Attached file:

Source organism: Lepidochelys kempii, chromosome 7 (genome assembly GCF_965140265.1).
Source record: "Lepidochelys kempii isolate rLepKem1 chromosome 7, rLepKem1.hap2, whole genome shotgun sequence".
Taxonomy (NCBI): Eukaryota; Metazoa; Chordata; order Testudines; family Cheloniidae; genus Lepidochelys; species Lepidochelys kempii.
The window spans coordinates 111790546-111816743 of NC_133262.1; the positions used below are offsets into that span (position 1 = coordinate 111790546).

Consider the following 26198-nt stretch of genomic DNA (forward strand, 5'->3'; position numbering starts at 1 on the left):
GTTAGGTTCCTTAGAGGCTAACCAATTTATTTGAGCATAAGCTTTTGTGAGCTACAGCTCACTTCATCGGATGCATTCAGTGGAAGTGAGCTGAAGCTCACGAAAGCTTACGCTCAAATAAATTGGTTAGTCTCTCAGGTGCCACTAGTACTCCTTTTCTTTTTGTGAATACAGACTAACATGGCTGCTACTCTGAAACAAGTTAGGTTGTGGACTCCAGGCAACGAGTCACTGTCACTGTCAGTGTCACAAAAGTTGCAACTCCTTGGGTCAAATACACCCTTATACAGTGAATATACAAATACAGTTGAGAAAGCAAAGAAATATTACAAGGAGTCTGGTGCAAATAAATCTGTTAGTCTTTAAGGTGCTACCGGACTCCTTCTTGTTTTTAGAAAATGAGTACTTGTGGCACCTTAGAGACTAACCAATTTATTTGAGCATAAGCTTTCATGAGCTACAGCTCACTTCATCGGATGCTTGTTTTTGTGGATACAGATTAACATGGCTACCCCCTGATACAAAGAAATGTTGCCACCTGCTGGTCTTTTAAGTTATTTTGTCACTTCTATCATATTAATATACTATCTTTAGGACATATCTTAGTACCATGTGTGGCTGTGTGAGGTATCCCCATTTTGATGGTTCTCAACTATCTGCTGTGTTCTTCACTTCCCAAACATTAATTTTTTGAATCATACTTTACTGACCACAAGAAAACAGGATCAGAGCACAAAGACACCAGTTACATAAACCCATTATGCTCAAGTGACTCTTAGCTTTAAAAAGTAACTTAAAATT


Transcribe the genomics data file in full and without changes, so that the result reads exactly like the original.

Source organism: Lepidochelys kempii, chromosome 7 (genome assembly GCF_965140265.1).
Source record: "Lepidochelys kempii isolate rLepKem1 chromosome 7, rLepKem1.hap2, whole genome shotgun sequence".
Taxonomy (NCBI): Eukaryota; Metazoa; Chordata; order Testudines; family Cheloniidae; genus Lepidochelys; species Lepidochelys kempii.
The window spans coordinates 111790546-111816743 of NC_133262.1; the positions used below are offsets into that span (position 1 = coordinate 111790546).

Consider the following 26198-nt stretch of genomic DNA (forward strand, 5'->3'; position numbering starts at 1 on the left):
GTTAGGTTCCTTAGAGGCTAACCAATTTATTTGAGCATAAGCTTTTGTGAGCTACAGCTCACTTCATCGGATGCATTCAGTGGAAGTGAGCTGAAGCTCACGAAAGCTTACGCTCAAATAAATTGGTTAGTCTCTCAGGTGCCACTAGTACTCCTTTTCTTTTTGTGAATACAGACTAACATGGCTGCTACTCTGAAACAAGTTAGGTTGTGGACTCCAGGCAACGAGTCACTGTCACTGTCAGTGTCACAAAAGTTGCAACTCCTTGGGTCAAATACACCCTTATACAGTGAATATACAAATACAGTTGAGAAAGCAAAGAAATATTACAAGGAGTCTGGTGCAAATAAATCTGTTAGTCTTTAAGGTGCTACCGGACTCCTTCTTGTTTTTAGAAAATGAGTACTTGTGGCACCTTAGAGACTAACCAATTTATTTGAGCATAAGCTTTCATGAGCTACAGCTCACTTCATCGGATGCTTGTTTTTGTGGATACAGATTAACATGGCTACCCCCTGATACAAAGAAATGTTGCCACCTGCTGGTCTTTTAAGTTATTTTGTCACTTCTATCATATTAATATACTATCTTTAGGACATATCTTAGTACCATGTGTGGCTGTGTGAGGTATCCCCATTTTGATGGTTCTCAACTATCTGCTGTGTTCTTCACTTCCCAAACATTAATTTTTTGAATCATACTTTACTGACCACAAGAAAACAGGATCAGAGCACAAAGACACCAGTTACATAAACCCATTATGCTCAAGTGACTCTTAGCTTTAAAAAGTAACTTAAAATT